Our nation just completed the third Open Enrollment under the ACA law for people buying individual health plans. While the first year saw many individuals rushing to sign up for insurance that would not ask any medical questions and therefore not exclude Pre-Existing conditions in any way, there has not been any significant growth in the number signing up for coverage since 2014; this year's number around 13 million and 2014 numbers were around 12.8 million.
One of the reasons could be the rising premiums. Across the country there have been double-digit increases, and in some states increases have exceed 50%. In Illinois, some individuals are now paying more than double the premiums of a pre-ACA plan just a few years ago. Many individuals have decided to go without insurance and pay the penalty; some of those who needed care were actually able to get a policy outside of open enrollment simply by saying they had a Qualifying Event; many carriers, including the Marketplace, were not asking for proof of the Qualifying Event. But this is no longer true...
Healthcare.gov and insurance carriers are no longer willing to take your word that you have a Qualifying Event outside of the 3 month annual Open Enrollment period; (from Nov 1st - Jan 31sst for the next 2 years; for the 2019 year, O.E. will end on Dec 15th.) Now individuals must provide proof of a Qualifying Event such as a Loss of Employer Group Coverage (whether through termination, decreased hours, divorce, or death), Marriage, Birth, or move to a new area where your plan would no longer work. This means that individuals can't just wait for something to happen to them and then sign up for coverage.
An alternative to going without coverage is to enroll in a Short Term Medical plan. A Short Term Medical (STM) plan is a major medical policy that you can buy for up to 6 months, but some companies sell plans for up to 12 months. These plans have been around for decades and were typically purchased when people were waiting for their new employer coverage to kick in or their college student graduated and was no longer on the parent's plan. Most plans offer at least a million dollars of coverage with a variety of deductibles and an 80/20 coinsurance with a maximum out of pocket for covered expenses. And you can get all of this for a FRACTION Of the cost. (Read more: http://www.wsj.com/articles/sales-of-short-term-health-policies-surge-1460328539.)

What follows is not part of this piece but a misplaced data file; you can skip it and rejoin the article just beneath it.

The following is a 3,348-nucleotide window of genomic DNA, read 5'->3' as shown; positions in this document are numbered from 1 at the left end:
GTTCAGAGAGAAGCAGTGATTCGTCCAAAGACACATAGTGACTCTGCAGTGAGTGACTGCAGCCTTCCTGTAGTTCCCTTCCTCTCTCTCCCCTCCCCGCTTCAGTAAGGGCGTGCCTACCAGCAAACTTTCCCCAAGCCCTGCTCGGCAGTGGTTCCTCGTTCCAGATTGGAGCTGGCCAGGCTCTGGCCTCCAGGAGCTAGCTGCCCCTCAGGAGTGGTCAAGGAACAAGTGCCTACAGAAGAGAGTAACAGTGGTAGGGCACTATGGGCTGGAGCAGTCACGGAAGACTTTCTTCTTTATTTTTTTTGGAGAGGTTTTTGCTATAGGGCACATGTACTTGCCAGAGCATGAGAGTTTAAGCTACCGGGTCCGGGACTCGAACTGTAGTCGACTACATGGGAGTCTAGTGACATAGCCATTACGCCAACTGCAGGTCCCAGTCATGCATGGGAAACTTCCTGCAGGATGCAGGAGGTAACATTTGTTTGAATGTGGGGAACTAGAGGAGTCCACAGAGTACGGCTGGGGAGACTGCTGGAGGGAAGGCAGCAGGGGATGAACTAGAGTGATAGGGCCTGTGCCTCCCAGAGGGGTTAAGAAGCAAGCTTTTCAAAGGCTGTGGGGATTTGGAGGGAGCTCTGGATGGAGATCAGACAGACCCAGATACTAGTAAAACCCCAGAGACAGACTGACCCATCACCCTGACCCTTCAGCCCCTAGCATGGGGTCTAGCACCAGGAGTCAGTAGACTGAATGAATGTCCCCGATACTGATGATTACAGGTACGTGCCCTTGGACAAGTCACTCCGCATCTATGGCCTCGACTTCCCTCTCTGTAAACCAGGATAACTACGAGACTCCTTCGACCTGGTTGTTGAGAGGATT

So what's the downside? Well for starters, it is NOT ACA compliant, which means you will still pay a Tax Penalty. Because STM plans do not meet the law's requirements, they do not have to cover any pre-existing conditions, most don't cover maternity or mental health benefits, and all of them ask medical questions, including some big things like history of Cancer, Diabetes, and Heart disease. If you say yes to any questions, you will probably get declined for coverage. The carriers can also decline for height and weight. So if you are deemed 'healthy' and not worried about covering any ongoing medical conditions, STM insurance will give you coverage for future medical needs should something major happen to you. I have often referred to it as "Get Hit By A Bus Insurance".
For those individuals who did not sign up during open enrollment, it might be a good option to give you some coverage and a little peace of mind.
For a free quote and to get more info, click here: http://www.cbhealthins.com/insurance-quotes/personal-insurance/short-term-medical-insurance